Since flexible Ultimate Rewards points can be redeemed for 1.25 cents each for paid travel, doing this alone would let you earn $3,125 in paid travel each year for about $1,504.

Annual spend: $25,000 (Ink Cash) or $50,000 (Ink Bold or Ink Plus).

"Old" Blue Cash for grocery stores

For reasons that are beyond my petty comprehension, American Express still issues the "old" Blue Cash card that earns 5% cash back on up to $43,500 in purchases at supermarkets, gas stations and "select" drugstores in the United States. That's a devaluation from the previous, unlimited bonus earning, but it's still a lot of money.

Since grocery store spend is somewhat cheaper than office supply store spend, whether you prefer to prioritize Ink Plus or Ink Cash spend or "old" Blue Cash spend properly depends on the value you expect to get from Ultimate Rewards points redemptions.

Annual spend: $50,000.

Amex EveryDay Preferred for grocery stores

I almost hesitate to include this one since the cap on earning is so low, but if you can knock out $6,000 in grocery store purchases, then make enough additional purchases to get to 30 transactions in the same statement cycle, you can earn 27,000 flexible Membership Rewards points per year (and pay an annual fee of $95).

That's not very many Membership Rewards points, so in a world of unlimited manufactured spend you'd want to supplement them with, for example, a Premier Rewards Gold card. But in a world of less manufactured spend, it would roughly add up to a business class international award ticket every 3-5 years. That's not great compared to the status quo, but it's not terrible either.

Annual spend: $6,000

A good cashback card for unbonused spend

So far so good, right? The problem is that all these cards are terrible for anything except manufactured spend. The Ink Cash and EveryDay Preferred have foreign transaction fees (the "old" Blue Cash card does not for some reason), and the Ink Bold and Ink Plus only earn 1 Ultimate Rewards point per dollar on unbonused spend.

Obviously if you have a lot of money the answer is the BankAmericard Travel Rewards with Platinum Honors Preferred Rewards, which earns 2.625% on all spend, has no foreign transaction fee, and is PIN-enabled for use internationally.

If you don't have a lot of money, you can use the PenFed Credit Union Power Cash Rewards card, which earns 1.5% cash back, or 2% if you have a PenFed Access America Checking Account. It's PIN-enabled and has no foreign transaction or annual fees, although the checking account requires a $500 average daily balance or monthly direct deposit to avoid a $10 monthly fee.

For domestic transactions you might consider using a Chase Freedom Unlimited to top up your Ultimate Rewards balance, but that card also has a foreign transaction fee so shouldn't be used internationally.


I think this is roughly the strategy I would pursue if my access to manufactured spend were suddenly constrained. It's pretty cheap (two $95 annual fees), pretty lucrative, and isn't very time-consuming, requiring only an average of about 6 total trips per month.

It would yield 125,000 or 250,000 Ultimate Rewards points, $2,240 in cash, and 27,000 Membership Rewards points. Whether or not that's sufficient to cover all your travel expenses depends on how many travel expenses you have, but it would certainly make a dent in mine.

Why I manufacture cash

I was chatting with a blog subscriber the other day who expressed surprise when I told him I was manufacturing spend on a 2% cash back card, rather than a mile- or point-earning credit card.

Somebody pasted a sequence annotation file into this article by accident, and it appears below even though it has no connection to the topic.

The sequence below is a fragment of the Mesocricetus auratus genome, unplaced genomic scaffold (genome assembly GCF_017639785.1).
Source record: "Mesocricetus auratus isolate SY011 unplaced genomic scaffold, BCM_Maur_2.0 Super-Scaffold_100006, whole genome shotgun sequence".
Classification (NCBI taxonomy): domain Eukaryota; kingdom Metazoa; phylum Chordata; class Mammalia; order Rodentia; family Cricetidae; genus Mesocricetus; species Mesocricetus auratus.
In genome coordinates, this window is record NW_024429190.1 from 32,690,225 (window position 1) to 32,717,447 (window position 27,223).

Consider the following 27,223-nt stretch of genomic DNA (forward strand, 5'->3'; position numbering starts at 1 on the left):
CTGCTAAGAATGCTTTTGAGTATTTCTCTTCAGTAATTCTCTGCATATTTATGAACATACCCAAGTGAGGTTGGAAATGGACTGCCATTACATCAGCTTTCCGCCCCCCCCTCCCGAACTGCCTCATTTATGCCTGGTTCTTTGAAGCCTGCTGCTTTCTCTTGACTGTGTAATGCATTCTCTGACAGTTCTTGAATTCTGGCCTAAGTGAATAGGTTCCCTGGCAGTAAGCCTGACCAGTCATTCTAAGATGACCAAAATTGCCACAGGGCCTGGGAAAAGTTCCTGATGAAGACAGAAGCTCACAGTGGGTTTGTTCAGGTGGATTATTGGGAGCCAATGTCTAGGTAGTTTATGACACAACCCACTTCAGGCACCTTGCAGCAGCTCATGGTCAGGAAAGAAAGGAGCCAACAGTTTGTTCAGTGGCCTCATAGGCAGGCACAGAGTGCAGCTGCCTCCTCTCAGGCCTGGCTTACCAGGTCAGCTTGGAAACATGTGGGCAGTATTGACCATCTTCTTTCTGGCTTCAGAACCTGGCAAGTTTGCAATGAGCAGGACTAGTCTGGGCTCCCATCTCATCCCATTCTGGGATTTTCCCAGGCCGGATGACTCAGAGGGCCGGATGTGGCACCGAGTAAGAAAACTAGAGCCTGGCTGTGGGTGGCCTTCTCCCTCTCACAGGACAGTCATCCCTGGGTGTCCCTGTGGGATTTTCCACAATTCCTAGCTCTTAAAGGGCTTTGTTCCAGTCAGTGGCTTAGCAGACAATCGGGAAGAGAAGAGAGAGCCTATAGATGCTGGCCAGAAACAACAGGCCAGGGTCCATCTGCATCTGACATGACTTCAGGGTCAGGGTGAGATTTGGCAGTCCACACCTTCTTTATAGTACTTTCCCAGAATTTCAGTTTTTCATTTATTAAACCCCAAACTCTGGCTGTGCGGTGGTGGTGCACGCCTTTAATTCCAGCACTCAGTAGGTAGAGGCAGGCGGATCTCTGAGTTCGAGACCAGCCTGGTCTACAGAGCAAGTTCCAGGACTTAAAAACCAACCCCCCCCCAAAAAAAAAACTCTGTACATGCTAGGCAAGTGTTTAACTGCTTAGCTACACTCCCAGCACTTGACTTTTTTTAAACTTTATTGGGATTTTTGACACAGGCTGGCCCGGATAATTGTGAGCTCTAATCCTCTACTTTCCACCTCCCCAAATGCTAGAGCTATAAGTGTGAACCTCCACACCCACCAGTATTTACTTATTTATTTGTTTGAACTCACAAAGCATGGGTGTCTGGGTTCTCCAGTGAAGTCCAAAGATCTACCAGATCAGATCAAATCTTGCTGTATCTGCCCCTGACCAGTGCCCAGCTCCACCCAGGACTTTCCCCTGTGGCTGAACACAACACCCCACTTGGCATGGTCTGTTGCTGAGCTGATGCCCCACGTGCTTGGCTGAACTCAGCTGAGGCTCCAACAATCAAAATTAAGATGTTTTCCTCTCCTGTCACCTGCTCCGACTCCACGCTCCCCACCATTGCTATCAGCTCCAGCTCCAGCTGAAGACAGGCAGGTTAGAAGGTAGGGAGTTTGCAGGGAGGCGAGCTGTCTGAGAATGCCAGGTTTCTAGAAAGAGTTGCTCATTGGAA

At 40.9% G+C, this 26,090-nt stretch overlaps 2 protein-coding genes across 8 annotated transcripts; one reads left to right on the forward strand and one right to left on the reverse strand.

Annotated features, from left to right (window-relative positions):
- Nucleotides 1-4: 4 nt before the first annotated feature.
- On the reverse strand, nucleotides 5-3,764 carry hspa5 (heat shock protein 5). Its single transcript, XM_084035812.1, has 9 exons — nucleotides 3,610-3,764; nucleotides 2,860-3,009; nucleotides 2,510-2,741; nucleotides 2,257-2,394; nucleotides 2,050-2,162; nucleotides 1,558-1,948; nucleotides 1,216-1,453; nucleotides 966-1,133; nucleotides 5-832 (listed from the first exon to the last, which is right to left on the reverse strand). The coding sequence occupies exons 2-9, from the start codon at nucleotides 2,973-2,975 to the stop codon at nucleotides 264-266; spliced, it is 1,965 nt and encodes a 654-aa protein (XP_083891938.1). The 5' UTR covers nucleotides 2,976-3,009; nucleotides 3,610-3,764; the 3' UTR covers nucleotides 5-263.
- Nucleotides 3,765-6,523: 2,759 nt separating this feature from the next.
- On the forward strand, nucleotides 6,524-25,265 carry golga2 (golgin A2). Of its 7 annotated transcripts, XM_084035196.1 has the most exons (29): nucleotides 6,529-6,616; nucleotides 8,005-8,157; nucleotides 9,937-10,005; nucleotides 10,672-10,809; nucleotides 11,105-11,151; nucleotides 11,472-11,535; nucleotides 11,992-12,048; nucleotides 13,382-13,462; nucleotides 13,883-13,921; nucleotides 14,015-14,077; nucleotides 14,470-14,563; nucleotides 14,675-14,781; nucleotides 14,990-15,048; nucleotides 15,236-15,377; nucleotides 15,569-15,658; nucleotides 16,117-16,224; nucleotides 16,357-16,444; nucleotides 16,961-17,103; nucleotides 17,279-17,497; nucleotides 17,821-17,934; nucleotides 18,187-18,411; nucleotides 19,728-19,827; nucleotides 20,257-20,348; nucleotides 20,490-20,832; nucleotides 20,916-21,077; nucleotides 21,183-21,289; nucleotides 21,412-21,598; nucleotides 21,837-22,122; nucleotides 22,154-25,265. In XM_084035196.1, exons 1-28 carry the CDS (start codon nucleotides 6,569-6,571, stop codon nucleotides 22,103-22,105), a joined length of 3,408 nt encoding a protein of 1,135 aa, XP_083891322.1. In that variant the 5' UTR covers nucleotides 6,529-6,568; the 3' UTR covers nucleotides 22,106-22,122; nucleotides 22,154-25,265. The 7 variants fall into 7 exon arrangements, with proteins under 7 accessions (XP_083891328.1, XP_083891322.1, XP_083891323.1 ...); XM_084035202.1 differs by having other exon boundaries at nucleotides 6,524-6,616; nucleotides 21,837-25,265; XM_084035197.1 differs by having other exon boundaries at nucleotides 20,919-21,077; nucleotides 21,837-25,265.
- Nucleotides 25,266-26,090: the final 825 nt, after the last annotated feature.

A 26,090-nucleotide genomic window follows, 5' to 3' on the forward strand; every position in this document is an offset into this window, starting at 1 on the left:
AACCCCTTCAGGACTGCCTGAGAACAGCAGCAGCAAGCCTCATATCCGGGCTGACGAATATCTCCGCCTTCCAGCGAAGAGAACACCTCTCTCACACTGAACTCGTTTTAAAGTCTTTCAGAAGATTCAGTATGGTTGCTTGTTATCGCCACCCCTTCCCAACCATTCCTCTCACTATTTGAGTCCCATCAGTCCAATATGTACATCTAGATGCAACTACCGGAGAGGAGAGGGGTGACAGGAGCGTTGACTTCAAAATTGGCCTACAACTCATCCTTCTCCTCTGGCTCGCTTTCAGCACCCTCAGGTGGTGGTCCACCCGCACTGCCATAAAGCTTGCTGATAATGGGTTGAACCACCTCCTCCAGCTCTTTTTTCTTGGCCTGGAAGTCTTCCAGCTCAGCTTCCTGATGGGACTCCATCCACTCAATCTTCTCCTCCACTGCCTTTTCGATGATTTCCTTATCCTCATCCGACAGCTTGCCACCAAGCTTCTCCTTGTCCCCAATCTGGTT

That exchange made me think I should present my argument for why travel hackers as a general rule either should manufacture cash back, or at least should be willing to manufacture cash back. The simple reason is that doing so keeps you honest.

Bonused spend is capped or limited

There are cards that are straightforwardly superior to cashback-earning credit cards, or may be under certain circumstances. For example, if you have access to grocery store manufactured spend, a US Bank Flexperks Travel Rewards card (2x), Hilton HHonors Surpass American Express (6x), Amex EveryDay Preferred (4.5x), or American Express Premier Rewards Gold (2x) card are either clearly or convincingly worth more than manufacturing spend on a simple 2% cash back card.

But manufacturing spend at grocery stores faces all sorts of obstacles, from daily limits on purchases to annual caps on bonused spend. Whether the limits you face are imposed by the stores you visit, the cards you carry, or the inconvenience of visiting bonused retailers, they leave you with a simple choice: restrict your manufactured spend to bonused retailers, or manufacture unbonused spend as well?

Unbonused spend should present hard choices between rewards currencies

I loosely consider the 3 most lucrative travel rewards-earning credit cards for unbonused spend to be:

  • Chase Freedom Unlimited. 1.5 Ultimate Rewards points per dollar spent, flexible if transferred to Chase Sapphire Preferred, Ink Plus, or Sapphire Reserve.
  • Amex EveryDay Preferred. 1.5 flexible Membership Rewards points per dollar spent.
  • Starwood Preferred Guest American Express. 1 Starpoint (1.25 airline miles) per dollar spent.

You would need to get 1.33 cents per Ultimate Rewards or Membership Rewards point in value, or 2 cents per Starpoint (1.6 cents per mile when transferred in 20,000-Starpoint increments), to break even compared to a 2% cashback-earning credit card.

Those thresholds are, on the one hand, trivially easy to meet. Getting 1.33 cents per Hyatt Gold Passport point or United Mileage Plus mile is considered a poor redemption of those currencies since it's so easy to get so much more value from them. Even 1.6 cents per transferred Starpoint is relatively easy to achieve on long-haul flights, especially in premium cabins.

On the other hand, those thresholds are only easy to meet when the points are redeemed for travel. When you earn rewards currencies other than cash because of their possible future value, then fail to redeem them, you are ultimately paying a premium for an inferior product.